Yet as recently as May 28th, Minneapolis Fed chief Gary Stern cautioned against drawing a link between the dollar’s decline and lofty energy prices. “I’d be careful about mistaking correlation and causation. Just because energy prices and the dollar seem to move together, doesn’t mean that there’s causation there. I would point to the rapid growth in China and India that has something to do with this,” he said.


Frederic Mishkin, a close confidant of Bernanke’s, was still defending the central bank’s practice of ignoring food and energy prices. “Stabilizing core inflation leads to better economic outcomes than stabilizing headline inflation. If central banks raise rates aggressively to counter inflation caused by a sudden rise in oil prices, unemployment will be markedly higher, than if policy-makers set borrowing costs in response to fluctuations in core prices. When inflation expectations are well anchored, the central bank does not need to raise interest rates aggressively to keep inflation under control following an aggregate supply shock,” Mishkin argued.


Indeed, Bernanke appeared to be back-pedaling on his commitment to fight inflation, when he tried to distance the Fed from the use of the commodity prices, to forecast to direction of inflation. “The poor record of commodity futures markets in forecasting the course of prices raises the question of whether policy-makers should continue to use this source of information,” he said on June 9th. It’s difficult to combat inflation, if the Fed is blind to the realities of the marketplace.



Finally, European central bankers couldn’t hold back their deep frustration with the Bernanke Fed’s delusional denial of commodity inflation any longer, and delivered their first bombshell in 12-months. “After carefully examining the situation, we could decide to move our rates a small amount in our next meeting, in order to secure the solid anchoring of inflation expectations,” warned ECB chief Jean “Tricky” Trichet on June 5th. “Anchoring inflation expectations” are the ECB’s code words for a baby-step quarter-point rate hike to 4.25% in July.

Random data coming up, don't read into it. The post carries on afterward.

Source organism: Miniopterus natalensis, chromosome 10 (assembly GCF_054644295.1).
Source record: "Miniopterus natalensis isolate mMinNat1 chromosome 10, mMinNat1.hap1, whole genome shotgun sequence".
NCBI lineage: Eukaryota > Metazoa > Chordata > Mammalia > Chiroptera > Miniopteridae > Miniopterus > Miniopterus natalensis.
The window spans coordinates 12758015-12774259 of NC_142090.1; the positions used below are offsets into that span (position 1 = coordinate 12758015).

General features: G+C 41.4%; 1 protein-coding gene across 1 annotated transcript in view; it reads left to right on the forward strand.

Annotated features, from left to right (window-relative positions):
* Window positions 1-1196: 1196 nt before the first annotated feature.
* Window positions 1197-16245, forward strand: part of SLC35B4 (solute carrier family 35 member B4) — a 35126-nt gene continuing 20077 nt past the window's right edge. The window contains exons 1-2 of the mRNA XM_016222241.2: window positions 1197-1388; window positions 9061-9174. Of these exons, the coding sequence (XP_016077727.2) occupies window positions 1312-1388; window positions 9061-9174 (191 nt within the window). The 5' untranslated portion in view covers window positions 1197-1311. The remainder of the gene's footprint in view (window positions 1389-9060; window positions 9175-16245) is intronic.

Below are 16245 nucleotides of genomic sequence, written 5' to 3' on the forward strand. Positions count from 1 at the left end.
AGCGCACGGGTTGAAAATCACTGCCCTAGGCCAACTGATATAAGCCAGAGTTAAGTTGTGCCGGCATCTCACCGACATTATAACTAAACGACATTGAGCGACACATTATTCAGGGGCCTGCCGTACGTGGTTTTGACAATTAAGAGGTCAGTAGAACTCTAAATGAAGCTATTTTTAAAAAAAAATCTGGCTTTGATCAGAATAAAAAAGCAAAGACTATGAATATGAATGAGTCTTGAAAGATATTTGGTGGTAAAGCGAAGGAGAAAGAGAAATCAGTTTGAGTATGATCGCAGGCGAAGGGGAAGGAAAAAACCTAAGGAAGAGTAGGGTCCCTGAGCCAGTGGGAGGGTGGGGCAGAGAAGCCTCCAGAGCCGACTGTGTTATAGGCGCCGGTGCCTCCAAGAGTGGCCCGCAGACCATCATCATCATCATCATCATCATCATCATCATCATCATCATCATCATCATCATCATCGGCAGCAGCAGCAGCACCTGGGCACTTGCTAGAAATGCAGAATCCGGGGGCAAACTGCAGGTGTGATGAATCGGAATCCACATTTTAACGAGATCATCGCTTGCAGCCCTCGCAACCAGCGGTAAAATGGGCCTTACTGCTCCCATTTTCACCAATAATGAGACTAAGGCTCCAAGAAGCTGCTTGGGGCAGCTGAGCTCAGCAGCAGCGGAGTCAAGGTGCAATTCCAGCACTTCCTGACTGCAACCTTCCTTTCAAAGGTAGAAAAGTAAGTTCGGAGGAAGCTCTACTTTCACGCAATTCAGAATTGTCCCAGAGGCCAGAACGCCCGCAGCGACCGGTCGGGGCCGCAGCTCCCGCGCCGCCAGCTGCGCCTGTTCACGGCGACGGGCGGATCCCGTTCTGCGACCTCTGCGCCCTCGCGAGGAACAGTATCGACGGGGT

Once again, “Tricky” Trichet managed to bamboozle market traders. “The ECB is not split, we have sent a clear message to the markets about what to expect in the near future. We have to let deeds follow words,” his sidekick Bundesbank chief Axel Weber said on June 5th. The ECB’s shift towards a tighter money stance, ricocheted across the world, sending bond yields surging in England, Canada, Germany, and the US, while Japanese bonds plunged to their lowest in nine months.


Up until the ECB delivered its bombshell, the ECB was widely expected to follow in the footsteps of the Bank of England, the Bank of Canada, and the Fed, and slash its repo rate, to cushion the downfall of the European banking sector. So far, global banks have recognized $350 billion of losses from toxic sub-prime US mortgage debt, and the Swiss National Bank says the write-offs are only half-way over.



Taking aim at the easy-money clique within the “Group of Seven” cartel, Bundesbank chief Weber argued on June 6th, that “Central banks should not cut interest rates in order to help banks with their refinancing needs, but instead, should keep monetary policy focused on maintaining price stability,” he said. Italian central banker Mario Draghi said G-7 central banks should take some of the blame for the current inflation spiral, because of “monetary policies that favor excessive money and credit growth globally, with exceptionally low interest rates.” 


The ECB stood steadfast in its battle of wits with German schatz traders, who had driven benchmark 2-year yields to as low as 3% in mid-March, betting on a series of three ECB repo rate cuts to 3.25%, to bail-out bludgeoned speculators in the Euro-zone stock markets. But the ECB refused to be bullied by schatz traders into an easier money policy, unlike other G-7 central bankers, who lost their nerve.